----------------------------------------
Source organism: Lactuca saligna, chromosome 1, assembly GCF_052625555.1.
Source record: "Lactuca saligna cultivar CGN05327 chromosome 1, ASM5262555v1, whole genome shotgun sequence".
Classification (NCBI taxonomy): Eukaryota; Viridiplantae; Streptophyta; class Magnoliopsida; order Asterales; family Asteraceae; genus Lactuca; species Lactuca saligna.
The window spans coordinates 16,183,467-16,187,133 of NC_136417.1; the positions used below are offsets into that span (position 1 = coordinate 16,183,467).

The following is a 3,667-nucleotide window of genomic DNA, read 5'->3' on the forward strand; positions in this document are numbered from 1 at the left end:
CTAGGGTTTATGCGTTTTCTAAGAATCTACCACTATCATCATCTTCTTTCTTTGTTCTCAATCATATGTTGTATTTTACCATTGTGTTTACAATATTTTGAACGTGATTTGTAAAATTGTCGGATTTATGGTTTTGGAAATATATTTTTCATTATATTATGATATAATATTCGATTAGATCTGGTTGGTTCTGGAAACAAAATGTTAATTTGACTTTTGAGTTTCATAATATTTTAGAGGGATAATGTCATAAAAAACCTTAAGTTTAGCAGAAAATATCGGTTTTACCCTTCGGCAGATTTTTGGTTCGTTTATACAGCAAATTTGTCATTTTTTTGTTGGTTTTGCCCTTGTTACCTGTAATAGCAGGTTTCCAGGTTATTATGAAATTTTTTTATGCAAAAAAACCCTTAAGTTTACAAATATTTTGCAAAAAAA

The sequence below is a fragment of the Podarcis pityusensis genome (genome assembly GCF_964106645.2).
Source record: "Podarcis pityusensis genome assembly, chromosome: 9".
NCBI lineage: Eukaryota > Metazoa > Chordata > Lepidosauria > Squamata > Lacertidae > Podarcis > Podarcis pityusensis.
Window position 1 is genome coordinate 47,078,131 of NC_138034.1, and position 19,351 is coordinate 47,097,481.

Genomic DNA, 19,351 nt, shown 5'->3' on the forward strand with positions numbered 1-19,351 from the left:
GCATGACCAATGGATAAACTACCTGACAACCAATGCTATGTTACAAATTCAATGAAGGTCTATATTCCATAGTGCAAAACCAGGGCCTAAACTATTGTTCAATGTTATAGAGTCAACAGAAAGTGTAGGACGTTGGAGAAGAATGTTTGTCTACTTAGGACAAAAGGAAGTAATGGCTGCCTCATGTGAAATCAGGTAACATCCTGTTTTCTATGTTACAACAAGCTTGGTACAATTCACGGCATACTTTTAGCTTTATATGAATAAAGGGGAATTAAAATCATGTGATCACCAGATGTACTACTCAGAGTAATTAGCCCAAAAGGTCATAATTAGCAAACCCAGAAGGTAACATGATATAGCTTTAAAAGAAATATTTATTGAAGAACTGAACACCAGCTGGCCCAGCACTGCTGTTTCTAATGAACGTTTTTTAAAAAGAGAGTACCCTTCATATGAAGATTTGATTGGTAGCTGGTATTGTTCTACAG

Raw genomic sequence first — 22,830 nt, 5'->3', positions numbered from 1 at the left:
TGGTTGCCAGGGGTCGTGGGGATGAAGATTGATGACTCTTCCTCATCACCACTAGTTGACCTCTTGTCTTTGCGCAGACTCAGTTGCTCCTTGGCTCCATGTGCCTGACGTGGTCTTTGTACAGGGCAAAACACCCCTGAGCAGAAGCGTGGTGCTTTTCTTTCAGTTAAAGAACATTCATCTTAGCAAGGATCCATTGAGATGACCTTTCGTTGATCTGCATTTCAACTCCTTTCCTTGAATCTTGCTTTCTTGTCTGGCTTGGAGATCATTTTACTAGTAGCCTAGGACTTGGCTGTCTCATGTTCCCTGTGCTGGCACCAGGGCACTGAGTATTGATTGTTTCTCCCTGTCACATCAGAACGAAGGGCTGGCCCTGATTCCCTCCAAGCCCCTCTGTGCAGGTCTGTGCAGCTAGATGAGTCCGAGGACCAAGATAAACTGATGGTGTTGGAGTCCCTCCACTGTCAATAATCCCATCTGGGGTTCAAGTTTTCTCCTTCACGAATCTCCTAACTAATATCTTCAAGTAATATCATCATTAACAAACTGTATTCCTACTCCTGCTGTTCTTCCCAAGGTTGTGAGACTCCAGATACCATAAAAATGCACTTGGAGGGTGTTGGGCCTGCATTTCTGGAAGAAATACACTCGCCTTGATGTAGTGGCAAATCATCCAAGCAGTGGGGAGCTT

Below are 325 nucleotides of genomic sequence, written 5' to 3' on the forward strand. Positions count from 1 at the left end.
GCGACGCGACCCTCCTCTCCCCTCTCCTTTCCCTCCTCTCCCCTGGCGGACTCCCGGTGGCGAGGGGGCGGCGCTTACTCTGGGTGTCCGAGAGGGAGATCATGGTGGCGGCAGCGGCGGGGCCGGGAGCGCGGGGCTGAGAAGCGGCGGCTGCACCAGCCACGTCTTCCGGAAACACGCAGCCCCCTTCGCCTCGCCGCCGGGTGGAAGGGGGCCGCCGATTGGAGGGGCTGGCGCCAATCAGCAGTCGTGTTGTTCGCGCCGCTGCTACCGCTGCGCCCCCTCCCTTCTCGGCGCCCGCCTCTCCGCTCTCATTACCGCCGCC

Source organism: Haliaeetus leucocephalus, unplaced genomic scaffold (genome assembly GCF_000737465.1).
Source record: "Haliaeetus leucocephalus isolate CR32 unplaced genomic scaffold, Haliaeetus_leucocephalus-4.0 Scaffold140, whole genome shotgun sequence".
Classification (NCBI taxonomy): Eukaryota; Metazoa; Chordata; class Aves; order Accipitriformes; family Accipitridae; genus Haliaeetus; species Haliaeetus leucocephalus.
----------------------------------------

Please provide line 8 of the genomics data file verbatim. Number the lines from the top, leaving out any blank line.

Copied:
Source record: "Podarcis pityusensis genome assembly, chromosome: 9".